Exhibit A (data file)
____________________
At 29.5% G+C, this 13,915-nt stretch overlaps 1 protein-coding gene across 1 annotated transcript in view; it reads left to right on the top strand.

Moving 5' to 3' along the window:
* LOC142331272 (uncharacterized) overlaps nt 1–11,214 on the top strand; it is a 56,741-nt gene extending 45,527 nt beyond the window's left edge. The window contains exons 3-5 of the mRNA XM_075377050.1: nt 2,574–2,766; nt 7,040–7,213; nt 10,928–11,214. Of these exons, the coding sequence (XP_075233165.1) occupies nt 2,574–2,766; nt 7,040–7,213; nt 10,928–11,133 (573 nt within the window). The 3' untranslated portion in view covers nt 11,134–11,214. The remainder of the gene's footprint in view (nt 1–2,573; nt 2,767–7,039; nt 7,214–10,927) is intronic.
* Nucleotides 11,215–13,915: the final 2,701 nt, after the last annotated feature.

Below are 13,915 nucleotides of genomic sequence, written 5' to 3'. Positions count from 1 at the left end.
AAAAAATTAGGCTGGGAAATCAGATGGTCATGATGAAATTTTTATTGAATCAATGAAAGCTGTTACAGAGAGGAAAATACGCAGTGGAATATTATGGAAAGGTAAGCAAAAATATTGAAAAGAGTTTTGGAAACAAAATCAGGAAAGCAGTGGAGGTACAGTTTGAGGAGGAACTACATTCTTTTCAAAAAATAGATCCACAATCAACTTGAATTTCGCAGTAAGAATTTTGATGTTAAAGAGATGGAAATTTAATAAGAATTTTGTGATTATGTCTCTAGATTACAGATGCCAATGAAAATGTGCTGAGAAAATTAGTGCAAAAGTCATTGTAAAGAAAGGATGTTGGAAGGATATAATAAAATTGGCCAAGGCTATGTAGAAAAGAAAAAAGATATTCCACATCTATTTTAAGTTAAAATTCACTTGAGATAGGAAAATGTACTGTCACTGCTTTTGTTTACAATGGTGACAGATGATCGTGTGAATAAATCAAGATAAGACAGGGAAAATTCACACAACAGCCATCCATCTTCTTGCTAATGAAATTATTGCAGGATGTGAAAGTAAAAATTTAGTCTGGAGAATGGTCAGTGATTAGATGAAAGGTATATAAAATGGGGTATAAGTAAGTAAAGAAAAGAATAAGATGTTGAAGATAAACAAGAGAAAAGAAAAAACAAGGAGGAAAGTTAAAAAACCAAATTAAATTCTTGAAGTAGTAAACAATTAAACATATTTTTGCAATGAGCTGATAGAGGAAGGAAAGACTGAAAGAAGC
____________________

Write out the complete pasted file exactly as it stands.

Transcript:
At 29.5% G+C, this 13,915-nt stretch overlaps 1 protein-coding gene across 1 annotated transcript in view; it reads left to right on the top strand.

Moving 5' to 3' along the window:
* LOC142331272 (uncharacterized) overlaps nt 1–11,214 on the top strand; it is a 56,741-nt gene extending 45,527 nt beyond the window's left edge. The window contains exons 3-5 of the mRNA XM_075377050.1: nt 2,574–2,766; nt 7,040–7,213; nt 10,928–11,214. Of these exons, the coding sequence (XP_075233165.1) occupies nt 2,574–2,766; nt 7,040–7,213; nt 10,928–11,133 (573 nt within the window). The 3' untranslated portion in view covers nt 11,134–11,214. The remainder of the gene's footprint in view (nt 1–2,573; nt 2,767–7,039; nt 7,214–10,927) is intronic.
* Nucleotides 11,215–13,915: the final 2,701 nt, after the last annotated feature.

Below are 13,915 nucleotides of genomic sequence, written 5' to 3'. Positions count from 1 at the left end.
AAAAAATTAGGCTGGGAAATCAGATGGTCATGATGAAATTTTTATTGAATCAATGAAAGCTGTTACAGAGAGGAAAATACGCAGTGGAATATTATGGAAAGGTAAGCAAAAATATTGAAAAGAGTTTTGGAAACAAAATCAGGAAAGCAGTGGAGGTACAGTTTGAGGAGGAACTACATTCTTTTCAAAAAATAGATCCACAATCAACTTGAATTTCGCAGTAAGAATTTTGATGTTAAAGAGATGGAAATTTAATAAGAATTTTGTGATTATGTCTCTAGATTACAGATGCCAATGAAAATGTGCTGAGAAAATTAGTGCAAAAGTCATTGTAAAGAAAGGATGTTGGAAGGATATAATAAAATTGGCCAAGGCTATGTAGAAAAGAAAAAAGATATTCCACATCTATTTTAAGTTAAAATTCACTTGAGATAGGAAAATGTACTGTCACTGCTTTTGTTTACAATGGTGACAGATGATCGTGTGAATAAATCAAGATAAGACAGGGAAAATTCACACAACAGCCATCCATCTTCTTGCTAATGAAATTATTGCAGGATGTGAAAGTAAAAATTTAGTCTGGAGAATGGTCAGTGATTAGATGAAAGGTATATAAAATGGGGTATAAGTAAGTAAAGAAAAGAATAAGATGTTGAAGATAAACAAGAGAAAAGAAAAAACAAGGAGGAAAGTTAAAAAACCAAATTAAATTCTTGAAGTAGTAAACAATTAAACATATTTTTGCAATGAGCTGATAGAGGAAGGAAAGACTGAAAGAAGC